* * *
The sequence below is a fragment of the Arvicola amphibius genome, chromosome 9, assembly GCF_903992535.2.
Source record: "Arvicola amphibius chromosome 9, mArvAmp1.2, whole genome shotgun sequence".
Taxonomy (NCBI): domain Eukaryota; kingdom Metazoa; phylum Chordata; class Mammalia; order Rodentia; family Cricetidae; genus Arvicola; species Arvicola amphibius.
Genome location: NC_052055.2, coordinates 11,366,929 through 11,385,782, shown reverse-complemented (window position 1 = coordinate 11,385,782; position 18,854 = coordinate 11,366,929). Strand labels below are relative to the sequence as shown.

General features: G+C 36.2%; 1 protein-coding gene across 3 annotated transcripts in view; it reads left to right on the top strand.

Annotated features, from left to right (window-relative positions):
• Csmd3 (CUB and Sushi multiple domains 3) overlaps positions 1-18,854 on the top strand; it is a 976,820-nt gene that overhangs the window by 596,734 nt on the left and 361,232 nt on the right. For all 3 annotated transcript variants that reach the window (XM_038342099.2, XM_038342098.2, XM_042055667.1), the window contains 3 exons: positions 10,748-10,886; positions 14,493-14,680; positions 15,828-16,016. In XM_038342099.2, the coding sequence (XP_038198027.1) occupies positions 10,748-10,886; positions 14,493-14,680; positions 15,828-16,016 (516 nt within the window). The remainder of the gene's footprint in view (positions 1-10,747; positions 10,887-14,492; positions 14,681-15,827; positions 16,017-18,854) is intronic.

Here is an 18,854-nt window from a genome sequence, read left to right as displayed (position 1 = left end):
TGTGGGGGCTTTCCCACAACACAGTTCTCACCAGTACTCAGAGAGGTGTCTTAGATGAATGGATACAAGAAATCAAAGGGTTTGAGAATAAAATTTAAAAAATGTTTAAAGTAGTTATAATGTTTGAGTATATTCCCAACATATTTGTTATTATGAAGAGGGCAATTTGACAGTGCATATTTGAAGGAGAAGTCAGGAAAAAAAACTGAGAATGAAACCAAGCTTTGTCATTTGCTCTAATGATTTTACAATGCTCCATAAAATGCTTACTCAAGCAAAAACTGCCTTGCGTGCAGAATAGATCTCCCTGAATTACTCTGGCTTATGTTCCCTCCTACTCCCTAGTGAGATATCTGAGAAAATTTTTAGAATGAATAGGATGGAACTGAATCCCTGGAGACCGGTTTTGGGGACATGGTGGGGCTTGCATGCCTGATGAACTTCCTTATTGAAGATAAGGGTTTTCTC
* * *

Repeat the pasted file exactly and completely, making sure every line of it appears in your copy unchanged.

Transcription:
The sequence below is a fragment of the Arvicola amphibius genome, chromosome 9, assembly GCF_903992535.2.
Source record: "Arvicola amphibius chromosome 9, mArvAmp1.2, whole genome shotgun sequence".
Taxonomy (NCBI): domain Eukaryota; kingdom Metazoa; phylum Chordata; class Mammalia; order Rodentia; family Cricetidae; genus Arvicola; species Arvicola amphibius.
Genome location: NC_052055.2, coordinates 11,366,929 through 11,385,782, shown reverse-complemented (window position 1 = coordinate 11,385,782; position 18,854 = coordinate 11,366,929). Strand labels below are relative to the sequence as shown.

General features: G+C 36.2%; 1 protein-coding gene across 3 annotated transcripts in view; it reads left to right on the top strand.

Annotated features, from left to right (window-relative positions):
• Csmd3 (CUB and Sushi multiple domains 3) overlaps positions 1-18,854 on the top strand; it is a 976,820-nt gene that overhangs the window by 596,734 nt on the left and 361,232 nt on the right. For all 3 annotated transcript variants that reach the window (XM_038342099.2, XM_038342098.2, XM_042055667.1), the window contains 3 exons: positions 10,748-10,886; positions 14,493-14,680; positions 15,828-16,016. In XM_038342099.2, the coding sequence (XP_038198027.1) occupies positions 10,748-10,886; positions 14,493-14,680; positions 15,828-16,016 (516 nt within the window). The remainder of the gene's footprint in view (positions 1-10,747; positions 10,887-14,492; positions 14,681-15,827; positions 16,017-18,854) is intronic.

Here is an 18,854-nt window from a genome sequence, read left to right as displayed (position 1 = left end):
TGTGGGGGCTTTCCCACAACACAGTTCTCACCAGTACTCAGAGAGGTGTCTTAGATGAATGGATACAAGAAATCAAAGGGTTTGAGAATAAAATTTAAAAAATGTTTAAAGTAGTTATAATGTTTGAGTATATTCCCAACATATTTGTTATTATGAAGAGGGCAATTTGACAGTGCATATTTGAAGGAGAAGTCAGGAAAAAAAACTGAGAATGAAACCAAGCTTTGTCATTTGCTCTAATGATTTTACAATGCTCCATAAAATGCTTACTCAAGCAAAAACTGCCTTGCGTGCAGAATAGATCTCCCTGAATTACTCTGGCTTATGTTCCCTCCTACTCCCTAGTGAGATATCTGAGAAAATTTTTAGAATGAATAGGATGGAACTGAATCCCTGGAGACCGGTTTTGGGGACATGGTGGGGCTTGCATGCCTGATGAACTTCCTTATTGAAGATAAGGGTTTTCTC